People panic too much on this site.

                by thematt523 on Thu Sep 29, 2011 at 12:03:16 PM PDT

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                •  That's basically the analysis I'm arriving at (0+ / 0-)

                  I had thought that setting up a contrast with the Republicans over what to do with the economy might help. But I am starting to think that Obama has "tried that, didn't work" branded on his forehead.

                  Now, the Republicans should have the same, but it seems like they can launder themselves much more readily.

                  Ok, so I read the polls.

                  by andgarden on Thu Sep 29, 2011 at 12:05:05 PM PDT

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                  •  No (0+ / 0-)

                    People just blame the incumbent party in bad times. And what Obama is doing certainly can't hurt. But speeches NEVER, EVER pull a 40% approval rating up. If you get a single point up, that's an accomplishment.

                    Obama's approval depends on the economy. The American Jobs Act would help, but Republicans have no incentive to help Obama get re-elected, no matter how much he shames them.

                    People panic too much on this site.

                    by thematt523 on Thu Sep 29, 2011 at 12:08:25 PM PDT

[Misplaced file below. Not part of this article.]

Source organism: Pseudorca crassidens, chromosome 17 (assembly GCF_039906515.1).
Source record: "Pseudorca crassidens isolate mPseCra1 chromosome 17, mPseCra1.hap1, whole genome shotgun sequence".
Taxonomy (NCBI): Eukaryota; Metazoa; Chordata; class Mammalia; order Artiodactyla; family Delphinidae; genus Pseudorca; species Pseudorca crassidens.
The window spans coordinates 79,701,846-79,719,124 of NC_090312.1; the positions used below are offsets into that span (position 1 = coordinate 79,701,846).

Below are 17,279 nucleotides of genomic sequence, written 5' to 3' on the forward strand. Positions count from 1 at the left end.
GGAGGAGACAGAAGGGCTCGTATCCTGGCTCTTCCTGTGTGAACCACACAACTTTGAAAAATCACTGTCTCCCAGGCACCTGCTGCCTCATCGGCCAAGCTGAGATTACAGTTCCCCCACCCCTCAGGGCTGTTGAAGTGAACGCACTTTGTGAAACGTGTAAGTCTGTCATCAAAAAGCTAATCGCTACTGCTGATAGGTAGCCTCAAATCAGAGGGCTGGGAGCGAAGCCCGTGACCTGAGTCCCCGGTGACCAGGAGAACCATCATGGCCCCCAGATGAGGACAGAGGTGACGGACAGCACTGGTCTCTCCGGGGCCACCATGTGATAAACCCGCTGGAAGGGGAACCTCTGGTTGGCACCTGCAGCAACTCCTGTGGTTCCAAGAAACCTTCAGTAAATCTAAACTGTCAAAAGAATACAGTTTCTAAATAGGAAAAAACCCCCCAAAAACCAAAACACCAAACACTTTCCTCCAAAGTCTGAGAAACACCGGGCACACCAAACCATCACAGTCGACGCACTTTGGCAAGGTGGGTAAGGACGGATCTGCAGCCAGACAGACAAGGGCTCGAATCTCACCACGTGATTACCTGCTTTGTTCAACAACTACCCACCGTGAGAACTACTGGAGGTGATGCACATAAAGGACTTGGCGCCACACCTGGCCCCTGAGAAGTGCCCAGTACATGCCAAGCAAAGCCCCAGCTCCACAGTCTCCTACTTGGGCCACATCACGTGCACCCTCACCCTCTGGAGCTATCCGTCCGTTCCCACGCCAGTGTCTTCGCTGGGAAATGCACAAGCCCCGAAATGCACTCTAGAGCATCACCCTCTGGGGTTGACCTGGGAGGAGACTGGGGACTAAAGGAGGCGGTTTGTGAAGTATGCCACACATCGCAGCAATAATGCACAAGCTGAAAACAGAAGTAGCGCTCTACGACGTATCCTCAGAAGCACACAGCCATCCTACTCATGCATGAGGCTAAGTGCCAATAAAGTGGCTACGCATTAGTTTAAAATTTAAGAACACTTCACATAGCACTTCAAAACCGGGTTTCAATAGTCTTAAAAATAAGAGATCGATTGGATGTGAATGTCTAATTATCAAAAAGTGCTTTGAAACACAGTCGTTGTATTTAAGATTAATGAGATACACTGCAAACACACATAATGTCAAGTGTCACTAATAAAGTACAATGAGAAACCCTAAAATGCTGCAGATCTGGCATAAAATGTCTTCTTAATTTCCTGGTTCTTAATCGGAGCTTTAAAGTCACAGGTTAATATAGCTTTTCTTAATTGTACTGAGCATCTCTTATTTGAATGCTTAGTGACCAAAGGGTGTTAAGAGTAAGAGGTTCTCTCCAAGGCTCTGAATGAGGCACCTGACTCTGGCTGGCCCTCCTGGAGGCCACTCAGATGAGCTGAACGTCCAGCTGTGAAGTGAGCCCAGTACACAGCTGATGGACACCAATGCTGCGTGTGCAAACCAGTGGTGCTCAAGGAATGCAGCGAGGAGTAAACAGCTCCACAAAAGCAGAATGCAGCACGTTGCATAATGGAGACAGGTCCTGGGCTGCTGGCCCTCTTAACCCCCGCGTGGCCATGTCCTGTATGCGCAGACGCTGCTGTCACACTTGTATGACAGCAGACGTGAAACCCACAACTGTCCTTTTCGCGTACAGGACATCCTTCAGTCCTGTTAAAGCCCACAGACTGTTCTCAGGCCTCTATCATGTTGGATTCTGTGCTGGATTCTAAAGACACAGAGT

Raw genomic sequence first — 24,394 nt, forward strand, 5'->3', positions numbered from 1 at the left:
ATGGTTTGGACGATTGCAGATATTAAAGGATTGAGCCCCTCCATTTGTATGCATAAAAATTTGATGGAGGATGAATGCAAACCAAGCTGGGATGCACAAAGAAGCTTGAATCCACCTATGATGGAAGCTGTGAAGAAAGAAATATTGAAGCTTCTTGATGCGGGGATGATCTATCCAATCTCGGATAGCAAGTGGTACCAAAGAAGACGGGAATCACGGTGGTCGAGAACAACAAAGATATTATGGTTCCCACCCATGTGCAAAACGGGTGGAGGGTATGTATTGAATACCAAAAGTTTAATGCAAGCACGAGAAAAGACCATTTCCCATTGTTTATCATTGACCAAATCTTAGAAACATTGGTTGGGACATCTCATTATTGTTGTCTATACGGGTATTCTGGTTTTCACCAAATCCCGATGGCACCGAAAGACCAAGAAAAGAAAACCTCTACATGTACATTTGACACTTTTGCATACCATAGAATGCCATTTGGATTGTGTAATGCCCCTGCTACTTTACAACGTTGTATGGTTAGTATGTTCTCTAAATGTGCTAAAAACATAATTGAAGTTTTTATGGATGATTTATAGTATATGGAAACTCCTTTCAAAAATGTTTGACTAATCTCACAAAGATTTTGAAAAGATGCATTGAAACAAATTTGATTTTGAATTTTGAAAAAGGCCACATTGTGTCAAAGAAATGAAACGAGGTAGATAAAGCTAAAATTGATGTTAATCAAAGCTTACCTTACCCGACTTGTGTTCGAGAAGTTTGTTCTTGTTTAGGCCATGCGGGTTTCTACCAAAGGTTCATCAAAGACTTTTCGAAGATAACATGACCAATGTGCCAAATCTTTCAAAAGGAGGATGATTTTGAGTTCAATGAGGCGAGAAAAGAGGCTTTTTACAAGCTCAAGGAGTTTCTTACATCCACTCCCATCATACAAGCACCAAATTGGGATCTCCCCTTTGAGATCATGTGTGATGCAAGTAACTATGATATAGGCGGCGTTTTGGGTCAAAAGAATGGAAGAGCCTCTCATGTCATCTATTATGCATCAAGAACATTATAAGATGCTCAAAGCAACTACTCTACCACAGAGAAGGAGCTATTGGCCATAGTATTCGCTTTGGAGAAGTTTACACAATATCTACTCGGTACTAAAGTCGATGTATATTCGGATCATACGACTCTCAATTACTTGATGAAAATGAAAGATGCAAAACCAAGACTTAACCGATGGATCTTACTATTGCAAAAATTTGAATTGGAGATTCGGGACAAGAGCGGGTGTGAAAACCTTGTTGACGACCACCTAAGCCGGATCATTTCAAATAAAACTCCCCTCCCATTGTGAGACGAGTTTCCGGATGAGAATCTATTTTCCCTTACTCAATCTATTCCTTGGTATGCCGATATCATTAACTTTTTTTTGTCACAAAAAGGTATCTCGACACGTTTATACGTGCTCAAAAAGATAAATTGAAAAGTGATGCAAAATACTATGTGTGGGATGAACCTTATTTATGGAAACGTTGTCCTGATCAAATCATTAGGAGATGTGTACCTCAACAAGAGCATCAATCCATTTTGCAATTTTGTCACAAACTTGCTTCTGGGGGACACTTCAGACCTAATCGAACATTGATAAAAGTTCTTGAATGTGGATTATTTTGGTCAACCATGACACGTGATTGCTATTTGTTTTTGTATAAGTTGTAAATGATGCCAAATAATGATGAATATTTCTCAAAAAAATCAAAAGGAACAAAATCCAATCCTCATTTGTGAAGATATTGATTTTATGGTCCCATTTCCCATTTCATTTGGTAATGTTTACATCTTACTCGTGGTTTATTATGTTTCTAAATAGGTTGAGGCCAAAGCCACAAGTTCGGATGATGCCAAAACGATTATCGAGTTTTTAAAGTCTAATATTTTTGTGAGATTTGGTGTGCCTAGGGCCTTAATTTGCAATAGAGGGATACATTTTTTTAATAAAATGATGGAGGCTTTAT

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          •  It's hard, but not impossible. (1+ / 0-)
            Recommended by:
            itskevin

            Look at the head-to-head comparisons with Romney and Perry. He's losing whites 34-57 to Romney and 38-53 to Perry, with nine percent undecided in each group. You're essentially betting that virtually nobody changes his mind for any reason and that every single undecided voter breaks towards one of those guys. If he merely splits the undecided whites with each one of these guys, he's right where he needs to be.

            Plus, like I said below, in spite of this poll, the fact that Kerry and Obama received roughly the same percentage of the white  vote in 2004 and 2008 leads me to think that it's basically fixed and will remain so unless there's a gigantic drop all over the country, at which point he'd be losing badly.

          •  No he doesn't (1+ / 0-)
            Recommended by:
            itskevin

            He doesn't have to convince them to "change their minds."  By their own terms they're undecided, which is why Obama still leads Romney by a point in this poll.  Obama doesn't have to flip anyone, he just has to keep enough undecideds in his corner to eek it out.

            I'm amused by this because this poll is better than I would've expected for Obama in Florida right now.  Florida has always been a terrible state for Obama, even on election night last time it was a pure tossup going in.  He trailed in the state, sometimes badly, for most of the 2008 cycle until very late.  And Obama's Florida polling in recent months has been worse than this one.

            43, male, Indian-American, married and proud father of a girl and a boy, Democrat, VA-10

            by DCCyclone on Thu Sep 29, 2011 at 08:50:45 PM PDT